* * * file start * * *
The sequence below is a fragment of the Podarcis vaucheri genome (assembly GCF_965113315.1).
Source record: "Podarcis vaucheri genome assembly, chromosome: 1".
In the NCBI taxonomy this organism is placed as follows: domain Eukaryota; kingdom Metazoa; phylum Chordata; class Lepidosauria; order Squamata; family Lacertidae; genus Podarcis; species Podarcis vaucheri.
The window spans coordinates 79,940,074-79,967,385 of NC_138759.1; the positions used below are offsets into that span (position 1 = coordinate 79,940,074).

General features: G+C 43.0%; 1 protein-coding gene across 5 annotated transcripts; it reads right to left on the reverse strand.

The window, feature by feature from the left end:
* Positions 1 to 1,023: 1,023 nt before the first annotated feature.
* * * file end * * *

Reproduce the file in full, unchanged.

The sequence below is a fragment of the Podarcis vaucheri genome (assembly GCF_965113315.1).
Source record: "Podarcis vaucheri genome assembly, chromosome: 1".
In the NCBI taxonomy this organism is placed as follows: domain Eukaryota; kingdom Metazoa; phylum Chordata; class Lepidosauria; order Squamata; family Lacertidae; genus Podarcis; species Podarcis vaucheri.
The window spans coordinates 79,940,074-79,967,385 of NC_138759.1; the positions used below are offsets into that span (position 1 = coordinate 79,940,074).

General features: G+C 43.0%; 1 protein-coding gene across 5 annotated transcripts; it reads right to left on the reverse strand.

The window, feature by feature from the left end:
* Positions 1 to 1,023: 1,023 nt before the first annotated feature.